The series is rife with humorous nods to classic fantasy RPGs—one of the competing team of mercenaries is creatively called “The Four Daves,” since everyone in it is named Dave. Orc Dave is Violet's boyfriend, not to be confused with human Dave, who's currently seeing orc Braga and looks damn good in a vest and little else.
Lovecraftian Elder Gods show up and start to tear apart the fabric of reality, which is never good for business, and the girls all complain about spending coin on armor repair and healing potions.
Game of Thrones remains the biggest thing on TV right now, appealing to both fantasy nerds and the Average Joe. This may sound blasphemous to some, but I'm gonna say it: if Rat Queens was a TV show, it would surpass GoT in pretty much every way.
Action? Yup, Rat Queens has that to the nines, and it's plenty bloody and thrilling.
Badass characters? So many to choose from! They've got cool outfits, badass scars and tattoos, super sweet weapons and magic wands. Tragic backstories, twisted family dynamics, secret husbands, and religious conflicts—simply pick your favorite poison!
Fantasy trappings and monsters galore? We've got your trolls, we've got your orcs, we've got your goblins and dragons and Cthulhus. Magic spells, healing potions, fine dwarven crafts, skull pendants, and necromancy!
Sex and romance? Check and check.
All of that, plus laugh-out-loud situational humor, witty dialogue, and some of the best swearing you've ever heard. Because fantasy can be serious and epic, sure, but it should also be fun. Rat Queens proves that just because you have sorcerers dabbling with unknowable arcane horrors, that doesn't mean you can't also have some downright silly comedy thrown into the mix, too.
And, let's not forget, some killer representation. Not only is there an amazing preponderance of ladies, there's also people of color (in a fantasy world! Because if you can have dwarves and dragons, you sure as hell can have black people) and LGBT+ representation (Betty's a lesbian and Braga's transgender).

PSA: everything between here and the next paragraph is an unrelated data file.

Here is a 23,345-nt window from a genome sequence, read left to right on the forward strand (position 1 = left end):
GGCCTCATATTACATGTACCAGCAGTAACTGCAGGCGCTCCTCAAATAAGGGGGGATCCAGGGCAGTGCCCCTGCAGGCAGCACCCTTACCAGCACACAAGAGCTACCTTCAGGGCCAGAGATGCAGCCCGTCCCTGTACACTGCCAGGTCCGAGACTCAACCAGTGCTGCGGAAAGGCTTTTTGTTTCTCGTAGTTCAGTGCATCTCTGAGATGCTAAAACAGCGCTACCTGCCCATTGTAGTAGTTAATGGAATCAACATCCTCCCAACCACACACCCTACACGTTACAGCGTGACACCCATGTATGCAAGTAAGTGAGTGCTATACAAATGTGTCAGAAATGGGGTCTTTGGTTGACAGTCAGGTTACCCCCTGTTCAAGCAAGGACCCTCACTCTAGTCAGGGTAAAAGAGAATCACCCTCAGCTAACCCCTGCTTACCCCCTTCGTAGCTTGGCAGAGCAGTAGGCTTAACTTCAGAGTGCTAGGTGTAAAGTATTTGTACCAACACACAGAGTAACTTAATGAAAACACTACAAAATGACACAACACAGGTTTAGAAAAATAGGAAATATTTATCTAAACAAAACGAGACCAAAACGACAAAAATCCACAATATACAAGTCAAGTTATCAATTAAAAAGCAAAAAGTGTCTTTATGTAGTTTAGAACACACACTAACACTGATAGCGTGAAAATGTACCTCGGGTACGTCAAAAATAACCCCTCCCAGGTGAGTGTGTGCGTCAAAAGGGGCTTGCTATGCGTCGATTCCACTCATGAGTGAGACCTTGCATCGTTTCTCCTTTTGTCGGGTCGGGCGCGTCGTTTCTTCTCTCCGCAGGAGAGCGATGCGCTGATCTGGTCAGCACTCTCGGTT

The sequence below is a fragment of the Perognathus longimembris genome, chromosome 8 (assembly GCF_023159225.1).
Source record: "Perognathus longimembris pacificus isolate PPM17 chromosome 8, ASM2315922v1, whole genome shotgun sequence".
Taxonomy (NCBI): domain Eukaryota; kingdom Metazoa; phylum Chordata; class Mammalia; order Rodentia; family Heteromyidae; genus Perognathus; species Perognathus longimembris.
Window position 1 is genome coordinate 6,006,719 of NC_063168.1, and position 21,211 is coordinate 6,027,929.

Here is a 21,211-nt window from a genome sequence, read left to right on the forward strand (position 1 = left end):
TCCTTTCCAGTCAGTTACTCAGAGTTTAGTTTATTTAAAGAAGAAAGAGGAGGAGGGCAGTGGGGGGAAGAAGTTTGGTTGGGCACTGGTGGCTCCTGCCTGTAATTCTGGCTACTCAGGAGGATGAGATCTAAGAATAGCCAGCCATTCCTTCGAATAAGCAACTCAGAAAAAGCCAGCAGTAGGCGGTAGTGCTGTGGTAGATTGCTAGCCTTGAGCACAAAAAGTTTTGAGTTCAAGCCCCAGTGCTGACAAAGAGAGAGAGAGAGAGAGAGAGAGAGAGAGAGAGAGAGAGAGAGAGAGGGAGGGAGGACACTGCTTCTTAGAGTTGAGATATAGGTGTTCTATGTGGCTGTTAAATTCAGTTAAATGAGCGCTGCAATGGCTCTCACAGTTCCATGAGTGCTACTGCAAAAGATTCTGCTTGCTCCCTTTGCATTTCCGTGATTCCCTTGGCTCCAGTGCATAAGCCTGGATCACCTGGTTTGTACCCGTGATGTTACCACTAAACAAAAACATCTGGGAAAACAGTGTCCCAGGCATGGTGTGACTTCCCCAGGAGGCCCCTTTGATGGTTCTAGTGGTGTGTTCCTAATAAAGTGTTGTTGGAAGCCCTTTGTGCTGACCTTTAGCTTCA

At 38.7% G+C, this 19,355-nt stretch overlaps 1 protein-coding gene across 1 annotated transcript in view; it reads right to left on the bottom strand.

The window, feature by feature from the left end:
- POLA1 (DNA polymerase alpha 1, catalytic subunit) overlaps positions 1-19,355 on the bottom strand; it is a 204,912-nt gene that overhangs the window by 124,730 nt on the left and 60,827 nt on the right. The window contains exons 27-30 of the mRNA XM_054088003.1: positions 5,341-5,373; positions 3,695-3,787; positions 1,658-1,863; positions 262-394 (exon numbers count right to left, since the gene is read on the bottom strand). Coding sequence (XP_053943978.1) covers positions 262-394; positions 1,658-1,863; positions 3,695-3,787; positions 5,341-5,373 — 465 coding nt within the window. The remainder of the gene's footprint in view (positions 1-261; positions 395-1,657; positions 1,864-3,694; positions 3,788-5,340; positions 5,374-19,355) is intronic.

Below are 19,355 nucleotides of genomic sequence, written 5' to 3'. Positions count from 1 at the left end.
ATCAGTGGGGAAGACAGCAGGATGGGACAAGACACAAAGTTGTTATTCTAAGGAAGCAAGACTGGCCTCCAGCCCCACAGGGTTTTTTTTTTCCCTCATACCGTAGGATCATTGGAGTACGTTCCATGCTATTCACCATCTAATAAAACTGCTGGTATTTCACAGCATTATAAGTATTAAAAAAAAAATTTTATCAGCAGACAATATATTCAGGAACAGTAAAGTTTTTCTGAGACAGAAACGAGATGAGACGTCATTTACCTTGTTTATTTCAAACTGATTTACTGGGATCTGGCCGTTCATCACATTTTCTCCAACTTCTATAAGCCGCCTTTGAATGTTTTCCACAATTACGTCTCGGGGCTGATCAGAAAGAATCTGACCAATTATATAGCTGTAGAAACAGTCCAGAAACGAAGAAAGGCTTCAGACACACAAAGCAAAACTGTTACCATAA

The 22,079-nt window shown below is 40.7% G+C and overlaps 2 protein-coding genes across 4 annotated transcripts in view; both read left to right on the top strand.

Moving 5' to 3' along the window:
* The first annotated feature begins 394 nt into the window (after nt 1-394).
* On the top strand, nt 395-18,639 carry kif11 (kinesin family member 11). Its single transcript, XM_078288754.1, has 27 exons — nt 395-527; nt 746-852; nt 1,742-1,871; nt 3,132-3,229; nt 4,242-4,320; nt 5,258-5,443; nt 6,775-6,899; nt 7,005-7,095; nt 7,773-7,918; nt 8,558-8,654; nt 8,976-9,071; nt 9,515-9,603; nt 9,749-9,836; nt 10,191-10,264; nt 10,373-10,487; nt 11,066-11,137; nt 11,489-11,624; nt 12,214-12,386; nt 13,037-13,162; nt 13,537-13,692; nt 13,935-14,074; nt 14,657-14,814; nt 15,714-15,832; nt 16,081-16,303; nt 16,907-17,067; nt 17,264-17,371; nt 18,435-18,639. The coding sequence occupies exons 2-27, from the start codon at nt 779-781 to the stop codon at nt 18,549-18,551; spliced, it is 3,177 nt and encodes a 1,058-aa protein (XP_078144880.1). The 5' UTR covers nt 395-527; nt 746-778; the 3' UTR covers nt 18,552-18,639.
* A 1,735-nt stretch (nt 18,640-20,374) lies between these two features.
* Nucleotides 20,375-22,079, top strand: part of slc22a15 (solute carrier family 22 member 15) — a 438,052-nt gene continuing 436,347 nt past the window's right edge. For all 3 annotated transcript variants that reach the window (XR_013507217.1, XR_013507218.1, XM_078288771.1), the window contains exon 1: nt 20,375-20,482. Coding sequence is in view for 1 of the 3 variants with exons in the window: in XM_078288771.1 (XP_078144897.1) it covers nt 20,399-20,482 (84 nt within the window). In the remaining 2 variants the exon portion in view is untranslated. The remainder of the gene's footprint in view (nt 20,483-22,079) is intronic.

For all of its classic fantasy trappings, Rat Queens definitely has a contemporary vibe to it. These characters don't sound like they attend Ren Faires or stepped off a Shakespearean stage—they sound like you and your friends (if said friends are really into boozing, brawling, and cursing, anyway).
That modern sensibility would set it apart from GoT, and there's definitely room for another well-done fantasy series in today's TV landscape. Rat Queens would be a great alternative for all of those who have gotten frustrated with/tired of/too angry about Thrones, are still suffering Lord of the Rings/The Hobbit withdrawal, or find The Chronicles of Narnia a little too PG.
With so many of us ladies demanding better representation and hungry for anything starring women, the network that adapted Queens would also be guaranteed a huge female viewership, which is nothing to sneeze at. We're half the population, folks, and we deserve to have more loud and proud heroines to admire in our media.
Rat Queens may currently be on an indefinite hiatus (woe!), but there are still three full volumes of material to adapt, and plenty of room to expand the characters and the world around Palisade. Wiebe and Co. created some meaty material that a wily TV crew could turn into a multi-season winner—and the pre-existing fans are already hungry for more.
By Bilford Bogin, a well-done TV adaptation would definitely not go amiss.
Angie Barry wrote her thesis on the socio-political commentary in zombie films. Meeting George Romero is high on her bucket list, and she has spent hours putting together her zombie apocalypse survival plan. She also writes horror and fantasy in her spare time, and watches far too much Doctor Who. Come find the angie bee at Tumblr.